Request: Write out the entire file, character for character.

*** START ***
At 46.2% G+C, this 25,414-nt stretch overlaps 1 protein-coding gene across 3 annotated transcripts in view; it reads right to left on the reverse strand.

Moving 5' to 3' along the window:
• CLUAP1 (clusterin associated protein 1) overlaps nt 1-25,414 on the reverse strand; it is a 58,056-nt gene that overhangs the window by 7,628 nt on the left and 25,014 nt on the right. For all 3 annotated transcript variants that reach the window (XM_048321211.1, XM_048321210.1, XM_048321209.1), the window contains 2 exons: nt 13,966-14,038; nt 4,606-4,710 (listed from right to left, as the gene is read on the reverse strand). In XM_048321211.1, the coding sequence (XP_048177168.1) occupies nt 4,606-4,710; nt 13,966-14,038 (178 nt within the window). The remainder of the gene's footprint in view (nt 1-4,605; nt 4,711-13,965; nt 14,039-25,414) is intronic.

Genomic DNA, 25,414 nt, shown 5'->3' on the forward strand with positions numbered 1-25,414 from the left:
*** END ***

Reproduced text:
At 46.2% G+C, this 25,414-nt stretch overlaps 1 protein-coding gene across 3 annotated transcripts in view; it reads right to left on the reverse strand.

Moving 5' to 3' along the window:
• CLUAP1 (clusterin associated protein 1) overlaps nt 1-25,414 on the reverse strand; it is a 58,056-nt gene that overhangs the window by 7,628 nt on the left and 25,014 nt on the right. For all 3 annotated transcript variants that reach the window (XM_048321211.1, XM_048321210.1, XM_048321209.1), the window contains 2 exons: nt 13,966-14,038; nt 4,606-4,710 (listed from right to left, as the gene is read on the reverse strand). In XM_048321211.1, the coding sequence (XP_048177168.1) occupies nt 4,606-4,710; nt 13,966-14,038 (178 nt within the window). The remainder of the gene's footprint in view (nt 1-4,605; nt 4,711-13,965; nt 14,039-25,414) is intronic.

Genomic DNA, 25,414 nt, shown 5'->3' on the forward strand with positions numbered 1-25,414 from the left: